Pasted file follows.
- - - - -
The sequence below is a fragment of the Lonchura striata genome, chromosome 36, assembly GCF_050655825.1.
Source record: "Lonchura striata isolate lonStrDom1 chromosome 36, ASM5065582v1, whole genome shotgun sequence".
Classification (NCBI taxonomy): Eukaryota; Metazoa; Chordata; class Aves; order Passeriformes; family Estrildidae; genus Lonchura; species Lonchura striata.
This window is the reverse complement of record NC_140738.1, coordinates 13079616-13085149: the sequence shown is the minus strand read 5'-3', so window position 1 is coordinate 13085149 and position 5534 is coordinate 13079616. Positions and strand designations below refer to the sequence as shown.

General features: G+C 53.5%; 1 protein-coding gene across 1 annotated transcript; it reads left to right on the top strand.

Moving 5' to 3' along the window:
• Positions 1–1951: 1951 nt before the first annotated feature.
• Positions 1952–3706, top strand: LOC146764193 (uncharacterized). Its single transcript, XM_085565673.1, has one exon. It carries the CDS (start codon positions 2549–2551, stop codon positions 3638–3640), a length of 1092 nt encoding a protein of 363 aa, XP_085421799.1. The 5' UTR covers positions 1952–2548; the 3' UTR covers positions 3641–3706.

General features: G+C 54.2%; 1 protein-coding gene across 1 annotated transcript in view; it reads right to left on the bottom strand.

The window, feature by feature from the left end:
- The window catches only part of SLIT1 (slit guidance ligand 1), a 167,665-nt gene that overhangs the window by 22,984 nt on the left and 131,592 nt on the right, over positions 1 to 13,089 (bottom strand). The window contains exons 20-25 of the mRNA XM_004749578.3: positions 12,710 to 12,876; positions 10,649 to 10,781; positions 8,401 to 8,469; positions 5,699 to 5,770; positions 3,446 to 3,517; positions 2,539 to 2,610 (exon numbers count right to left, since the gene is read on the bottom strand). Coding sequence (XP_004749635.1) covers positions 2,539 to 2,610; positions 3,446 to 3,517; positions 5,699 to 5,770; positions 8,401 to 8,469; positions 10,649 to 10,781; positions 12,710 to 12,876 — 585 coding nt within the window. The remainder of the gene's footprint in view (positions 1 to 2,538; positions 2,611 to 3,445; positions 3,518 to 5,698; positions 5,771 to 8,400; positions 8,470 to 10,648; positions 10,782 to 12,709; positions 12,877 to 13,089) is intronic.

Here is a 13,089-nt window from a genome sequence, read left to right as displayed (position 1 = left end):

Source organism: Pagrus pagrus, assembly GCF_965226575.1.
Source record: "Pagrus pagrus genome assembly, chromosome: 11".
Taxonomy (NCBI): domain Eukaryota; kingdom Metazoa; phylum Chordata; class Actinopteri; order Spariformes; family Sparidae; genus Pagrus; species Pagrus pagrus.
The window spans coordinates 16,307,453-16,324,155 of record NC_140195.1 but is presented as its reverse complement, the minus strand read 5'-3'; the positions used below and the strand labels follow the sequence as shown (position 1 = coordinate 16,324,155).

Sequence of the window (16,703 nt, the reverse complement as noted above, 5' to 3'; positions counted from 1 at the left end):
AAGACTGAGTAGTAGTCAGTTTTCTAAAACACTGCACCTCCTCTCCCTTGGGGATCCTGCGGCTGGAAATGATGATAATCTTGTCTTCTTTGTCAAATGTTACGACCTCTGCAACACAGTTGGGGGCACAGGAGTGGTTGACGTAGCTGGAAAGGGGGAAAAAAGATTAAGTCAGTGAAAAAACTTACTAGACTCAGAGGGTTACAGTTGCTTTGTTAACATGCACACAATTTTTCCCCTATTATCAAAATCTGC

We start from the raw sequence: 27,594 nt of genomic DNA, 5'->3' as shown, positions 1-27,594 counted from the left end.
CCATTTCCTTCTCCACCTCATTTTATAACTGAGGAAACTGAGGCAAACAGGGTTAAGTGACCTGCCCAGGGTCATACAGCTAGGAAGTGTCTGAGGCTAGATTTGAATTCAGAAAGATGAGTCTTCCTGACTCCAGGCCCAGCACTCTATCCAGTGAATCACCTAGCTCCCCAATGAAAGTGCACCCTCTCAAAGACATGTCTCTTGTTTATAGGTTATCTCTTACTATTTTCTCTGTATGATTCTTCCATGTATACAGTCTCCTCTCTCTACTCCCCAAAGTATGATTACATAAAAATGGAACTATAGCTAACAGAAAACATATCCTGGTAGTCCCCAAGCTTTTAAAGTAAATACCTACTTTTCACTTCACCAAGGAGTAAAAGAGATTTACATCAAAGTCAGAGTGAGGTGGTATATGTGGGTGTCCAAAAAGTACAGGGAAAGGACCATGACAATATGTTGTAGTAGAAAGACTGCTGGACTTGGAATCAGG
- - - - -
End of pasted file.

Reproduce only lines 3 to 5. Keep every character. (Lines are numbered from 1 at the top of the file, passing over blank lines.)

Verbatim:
Classification (NCBI taxonomy): Eukaryota; Metazoa; Chordata; class Aves; order Passeriformes; family Estrildidae; genus Lonchura; species Lonchura striata.
This window is the reverse complement of record NC_140738.1, coordinates 13079616-13085149: the sequence shown is the minus strand read 5'-3', so window position 1 is coordinate 13085149 and position 5534 is coordinate 13079616. Positions and strand designations below refer to the sequence as shown.

General features: G+C 53.5%; 1 protein-coding gene across 1 annotated transcript; it reads left to right on the top strand.